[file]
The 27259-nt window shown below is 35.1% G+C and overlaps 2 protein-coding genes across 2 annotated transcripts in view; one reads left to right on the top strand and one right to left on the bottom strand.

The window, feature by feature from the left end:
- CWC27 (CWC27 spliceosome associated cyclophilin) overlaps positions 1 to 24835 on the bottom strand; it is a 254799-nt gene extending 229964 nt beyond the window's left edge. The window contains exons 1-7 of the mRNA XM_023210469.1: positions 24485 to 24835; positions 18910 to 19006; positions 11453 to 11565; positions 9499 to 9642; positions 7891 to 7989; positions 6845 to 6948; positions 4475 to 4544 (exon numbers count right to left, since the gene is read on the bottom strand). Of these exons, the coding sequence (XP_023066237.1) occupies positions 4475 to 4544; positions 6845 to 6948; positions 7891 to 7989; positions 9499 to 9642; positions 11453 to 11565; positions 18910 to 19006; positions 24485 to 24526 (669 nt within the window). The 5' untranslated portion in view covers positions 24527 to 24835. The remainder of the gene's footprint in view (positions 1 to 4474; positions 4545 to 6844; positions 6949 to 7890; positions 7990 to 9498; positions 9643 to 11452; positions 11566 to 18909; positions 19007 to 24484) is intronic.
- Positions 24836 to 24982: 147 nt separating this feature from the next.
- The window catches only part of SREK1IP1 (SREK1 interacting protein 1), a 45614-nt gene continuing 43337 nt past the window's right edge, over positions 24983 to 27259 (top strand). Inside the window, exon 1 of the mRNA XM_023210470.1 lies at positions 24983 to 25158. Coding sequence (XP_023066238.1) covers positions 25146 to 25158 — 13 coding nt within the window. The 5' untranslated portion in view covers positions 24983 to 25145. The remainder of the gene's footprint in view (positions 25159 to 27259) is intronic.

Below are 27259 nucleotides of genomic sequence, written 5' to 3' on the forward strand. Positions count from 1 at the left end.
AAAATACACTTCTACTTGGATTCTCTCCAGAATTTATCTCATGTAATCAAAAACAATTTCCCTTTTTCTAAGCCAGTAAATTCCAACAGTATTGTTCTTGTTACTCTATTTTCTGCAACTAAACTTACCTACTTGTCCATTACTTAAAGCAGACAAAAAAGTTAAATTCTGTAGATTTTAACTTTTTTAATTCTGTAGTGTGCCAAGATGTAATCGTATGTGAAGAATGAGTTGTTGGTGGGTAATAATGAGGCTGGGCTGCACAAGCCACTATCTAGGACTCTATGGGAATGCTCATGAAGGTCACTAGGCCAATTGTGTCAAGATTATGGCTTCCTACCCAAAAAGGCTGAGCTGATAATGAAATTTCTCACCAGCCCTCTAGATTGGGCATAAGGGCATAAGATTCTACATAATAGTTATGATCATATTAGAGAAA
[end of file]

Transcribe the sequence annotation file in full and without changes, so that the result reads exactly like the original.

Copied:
The 27259-nt window shown below is 35.1% G+C and overlaps 2 protein-coding genes across 2 annotated transcripts in view; one reads left to right on the top strand and one right to left on the bottom strand.

The window, feature by feature from the left end:
- CWC27 (CWC27 spliceosome associated cyclophilin) overlaps positions 1 to 24835 on the bottom strand; it is a 254799-nt gene extending 229964 nt beyond the window's left edge. The window contains exons 1-7 of the mRNA XM_023210469.1: positions 24485 to 24835; positions 18910 to 19006; positions 11453 to 11565; positions 9499 to 9642; positions 7891 to 7989; positions 6845 to 6948; positions 4475 to 4544 (exon numbers count right to left, since the gene is read on the bottom strand). Of these exons, the coding sequence (XP_023066237.1) occupies positions 4475 to 4544; positions 6845 to 6948; positions 7891 to 7989; positions 9499 to 9642; positions 11453 to 11565; positions 18910 to 19006; positions 24485 to 24526 (669 nt within the window). The 5' untranslated portion in view covers positions 24527 to 24835. The remainder of the gene's footprint in view (positions 1 to 4474; positions 4545 to 6844; positions 6949 to 7890; positions 7990 to 9498; positions 9643 to 11452; positions 11566 to 18909; positions 19007 to 24484) is intronic.
- Positions 24836 to 24982: 147 nt separating this feature from the next.
- The window catches only part of SREK1IP1 (SREK1 interacting protein 1), a 45614-nt gene continuing 43337 nt past the window's right edge, over positions 24983 to 27259 (top strand). Inside the window, exon 1 of the mRNA XM_023210470.1 lies at positions 24983 to 25158. Coding sequence (XP_023066238.1) covers positions 25146 to 25158 — 13 coding nt within the window. The 5' untranslated portion in view covers positions 24983 to 25145. The remainder of the gene's footprint in view (positions 25159 to 27259) is intronic.

Below are 27259 nucleotides of genomic sequence, written 5' to 3' on the forward strand. Positions count from 1 at the left end.
AAAATACACTTCTACTTGGATTCTCTCCAGAATTTATCTCATGTAATCAAAAACAATTTCCCTTTTTCTAAGCCAGTAAATTCCAACAGTATTGTTCTTGTTACTCTATTTTCTGCAACTAAACTTACCTACTTGTCCATTACTTAAAGCAGACAAAAAAGTTAAATTCTGTAGATTTTAACTTTTTTAATTCTGTAGTGTGCCAAGATGTAATCGTATGTGAAGAATGAGTTGTTGGTGGGTAATAATGAGGCTGGGCTGCACAAGCCACTATCTAGGACTCTATGGGAATGCTCATGAAGGTCACTAGGCCAATTGTGTCAAGATTATGGCTTCCTACCCAAAAAGGCTGAGCTGATAATGAAATTTCTCACCAGCCCTCTAGATTGGGCATAAGGGCATAAGATTCTACATAATAGTTATGATCATATTAGAGAAA